He is the author or co-author of more than 300 manuscripts that have been cited more than 24,000 times.
Granger and his colleagues, Dr. Heather Drummond and Dr. Michael Ryan, have also made significant contributions to the understanding of cerebrovascular dysfunction during preeclampsia which can lead to acute and long-term cerebral complications in the mother. His laboratory has been continuously funded by the National Institutes of Health since 1985, and while at UMMC, he has been principal investigator of grants that have brought in more than $50 million in extramural funding. As a co-investigator, he is responsible for extramural grants totaling more than $20 million.
“Dr. Granger is a leading international expert on the endothelial and neurohormonal factors in mediating hypertension. He has amassed an amazing body of evidence that has informed our knowledge and understanding of the most common chronic disease in the world,” said Dr. Alan Jones, associate vice chancellor for clinical affairs.
“This award is the ultimate recognition in the field of hypertension research, which established Joey as a key foundational contributor to the field.”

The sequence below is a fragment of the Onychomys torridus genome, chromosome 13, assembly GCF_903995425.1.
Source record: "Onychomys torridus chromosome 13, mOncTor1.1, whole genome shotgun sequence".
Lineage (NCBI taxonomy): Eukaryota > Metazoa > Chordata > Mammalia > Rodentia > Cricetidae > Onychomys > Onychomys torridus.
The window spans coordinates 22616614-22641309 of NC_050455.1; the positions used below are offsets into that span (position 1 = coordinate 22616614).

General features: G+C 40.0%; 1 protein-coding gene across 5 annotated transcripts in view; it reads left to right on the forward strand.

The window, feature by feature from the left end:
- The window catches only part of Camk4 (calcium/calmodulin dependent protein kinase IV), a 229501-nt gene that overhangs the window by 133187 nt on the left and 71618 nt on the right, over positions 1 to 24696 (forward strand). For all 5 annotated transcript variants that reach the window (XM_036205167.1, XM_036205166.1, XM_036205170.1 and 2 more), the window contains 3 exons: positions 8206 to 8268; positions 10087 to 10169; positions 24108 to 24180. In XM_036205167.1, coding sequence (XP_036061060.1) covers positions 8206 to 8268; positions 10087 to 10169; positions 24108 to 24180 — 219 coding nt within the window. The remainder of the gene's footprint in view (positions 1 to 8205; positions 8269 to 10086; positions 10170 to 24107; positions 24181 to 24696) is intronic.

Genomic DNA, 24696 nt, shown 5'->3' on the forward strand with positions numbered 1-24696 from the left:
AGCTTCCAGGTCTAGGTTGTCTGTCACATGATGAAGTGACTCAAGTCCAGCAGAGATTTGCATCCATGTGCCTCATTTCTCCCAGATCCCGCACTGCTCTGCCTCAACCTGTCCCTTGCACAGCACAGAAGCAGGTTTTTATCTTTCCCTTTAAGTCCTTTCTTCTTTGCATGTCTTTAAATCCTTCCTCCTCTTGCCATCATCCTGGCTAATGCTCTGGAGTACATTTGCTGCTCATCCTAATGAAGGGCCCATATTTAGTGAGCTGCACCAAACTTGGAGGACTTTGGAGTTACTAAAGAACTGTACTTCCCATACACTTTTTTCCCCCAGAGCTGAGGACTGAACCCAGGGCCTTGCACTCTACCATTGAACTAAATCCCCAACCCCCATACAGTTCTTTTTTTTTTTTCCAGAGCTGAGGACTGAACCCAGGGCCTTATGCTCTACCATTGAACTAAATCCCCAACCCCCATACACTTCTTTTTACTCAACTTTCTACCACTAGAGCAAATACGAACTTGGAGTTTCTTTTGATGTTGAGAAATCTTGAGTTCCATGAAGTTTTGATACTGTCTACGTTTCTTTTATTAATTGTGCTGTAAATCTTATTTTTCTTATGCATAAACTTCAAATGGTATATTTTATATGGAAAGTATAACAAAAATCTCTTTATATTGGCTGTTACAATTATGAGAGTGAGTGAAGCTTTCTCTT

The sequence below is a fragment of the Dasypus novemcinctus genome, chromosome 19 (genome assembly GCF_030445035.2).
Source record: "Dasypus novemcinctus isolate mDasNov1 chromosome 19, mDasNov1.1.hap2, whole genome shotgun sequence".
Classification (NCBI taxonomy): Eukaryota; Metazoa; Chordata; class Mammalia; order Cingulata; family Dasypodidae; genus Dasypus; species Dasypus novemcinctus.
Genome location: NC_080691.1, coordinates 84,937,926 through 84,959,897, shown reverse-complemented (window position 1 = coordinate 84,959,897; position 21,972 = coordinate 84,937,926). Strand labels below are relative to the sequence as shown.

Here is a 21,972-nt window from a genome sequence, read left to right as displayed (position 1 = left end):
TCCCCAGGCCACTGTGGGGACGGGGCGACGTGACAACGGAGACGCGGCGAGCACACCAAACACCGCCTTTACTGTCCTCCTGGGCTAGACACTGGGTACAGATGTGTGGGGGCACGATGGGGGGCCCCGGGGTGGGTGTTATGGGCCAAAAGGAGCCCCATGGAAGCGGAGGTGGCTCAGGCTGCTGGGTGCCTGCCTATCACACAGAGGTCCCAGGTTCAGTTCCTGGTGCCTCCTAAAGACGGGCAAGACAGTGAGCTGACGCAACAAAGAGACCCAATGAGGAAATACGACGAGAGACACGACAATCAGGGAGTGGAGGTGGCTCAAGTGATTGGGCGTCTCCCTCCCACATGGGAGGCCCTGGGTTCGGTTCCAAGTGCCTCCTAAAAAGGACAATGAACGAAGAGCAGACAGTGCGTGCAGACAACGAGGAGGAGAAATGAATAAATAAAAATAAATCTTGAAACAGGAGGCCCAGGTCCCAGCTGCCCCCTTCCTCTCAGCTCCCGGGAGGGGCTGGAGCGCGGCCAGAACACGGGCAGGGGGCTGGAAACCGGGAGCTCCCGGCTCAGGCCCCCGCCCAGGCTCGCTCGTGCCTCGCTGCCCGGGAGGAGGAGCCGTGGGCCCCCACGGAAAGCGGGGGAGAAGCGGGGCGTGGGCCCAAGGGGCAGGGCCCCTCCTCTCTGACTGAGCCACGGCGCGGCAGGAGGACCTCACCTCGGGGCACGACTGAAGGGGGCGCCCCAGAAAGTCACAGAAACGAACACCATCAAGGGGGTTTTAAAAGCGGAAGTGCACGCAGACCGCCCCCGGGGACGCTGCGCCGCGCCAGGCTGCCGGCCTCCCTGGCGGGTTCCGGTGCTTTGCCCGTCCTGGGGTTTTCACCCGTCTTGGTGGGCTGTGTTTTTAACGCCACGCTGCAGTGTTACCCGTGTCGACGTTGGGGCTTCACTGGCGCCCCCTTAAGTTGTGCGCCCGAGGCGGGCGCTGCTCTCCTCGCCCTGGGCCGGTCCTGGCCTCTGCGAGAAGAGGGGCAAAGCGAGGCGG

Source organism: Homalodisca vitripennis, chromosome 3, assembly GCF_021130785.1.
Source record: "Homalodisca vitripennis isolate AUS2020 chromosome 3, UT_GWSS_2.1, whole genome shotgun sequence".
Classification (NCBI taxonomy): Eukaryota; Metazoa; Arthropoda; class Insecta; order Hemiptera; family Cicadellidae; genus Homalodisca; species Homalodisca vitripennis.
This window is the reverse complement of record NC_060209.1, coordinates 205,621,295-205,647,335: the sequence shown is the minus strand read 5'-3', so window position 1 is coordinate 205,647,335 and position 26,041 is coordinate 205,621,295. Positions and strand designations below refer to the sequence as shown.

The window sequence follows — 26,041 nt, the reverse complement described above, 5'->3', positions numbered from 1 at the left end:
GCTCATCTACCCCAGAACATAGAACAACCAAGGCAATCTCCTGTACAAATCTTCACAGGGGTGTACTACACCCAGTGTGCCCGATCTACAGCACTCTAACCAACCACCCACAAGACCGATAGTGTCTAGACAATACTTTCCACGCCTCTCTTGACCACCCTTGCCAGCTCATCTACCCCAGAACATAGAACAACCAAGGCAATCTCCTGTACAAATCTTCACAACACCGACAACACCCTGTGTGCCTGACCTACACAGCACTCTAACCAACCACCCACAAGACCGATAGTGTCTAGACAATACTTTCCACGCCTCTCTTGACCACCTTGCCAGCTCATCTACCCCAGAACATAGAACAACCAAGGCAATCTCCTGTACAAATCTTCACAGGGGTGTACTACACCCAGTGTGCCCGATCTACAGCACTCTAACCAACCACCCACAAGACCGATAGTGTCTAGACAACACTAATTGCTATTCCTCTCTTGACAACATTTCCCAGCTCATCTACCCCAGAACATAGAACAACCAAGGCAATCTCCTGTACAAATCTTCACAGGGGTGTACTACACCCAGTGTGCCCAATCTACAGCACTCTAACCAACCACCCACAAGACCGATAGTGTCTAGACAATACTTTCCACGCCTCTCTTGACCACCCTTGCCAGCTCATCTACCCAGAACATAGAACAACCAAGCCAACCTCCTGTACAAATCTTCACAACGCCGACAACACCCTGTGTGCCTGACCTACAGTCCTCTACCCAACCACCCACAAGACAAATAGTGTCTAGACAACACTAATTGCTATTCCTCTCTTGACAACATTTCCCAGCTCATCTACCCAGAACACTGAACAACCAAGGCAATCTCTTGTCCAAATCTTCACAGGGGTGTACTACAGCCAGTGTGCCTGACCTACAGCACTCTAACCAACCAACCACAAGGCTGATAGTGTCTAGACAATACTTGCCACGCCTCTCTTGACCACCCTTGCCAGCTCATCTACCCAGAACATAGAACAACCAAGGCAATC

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Fletcher named fellow in AACN leadership program
Dr. Audwin Fletcher, professor of nursing and assistant dean for graduate programs in the School of Nursing at UMMC and director of its Adult-Gerontology Acute Care and Adult-Gerontology Primary Care nurse practitioner tracks, is a fellow of the Elevating Leaders in Academic Nursing (ELAN) program of the American Association of Colleges of Nursing.
ELAN is a program designed for aspiring deans and senior faculty in leadership roles that provides participants with a focused assessment experience and a range of content and exercises related to successful executive leadership.
The program also offers the opportunity to establish a peer network that fosters long-term partnerships and collegial support, Fletcher said.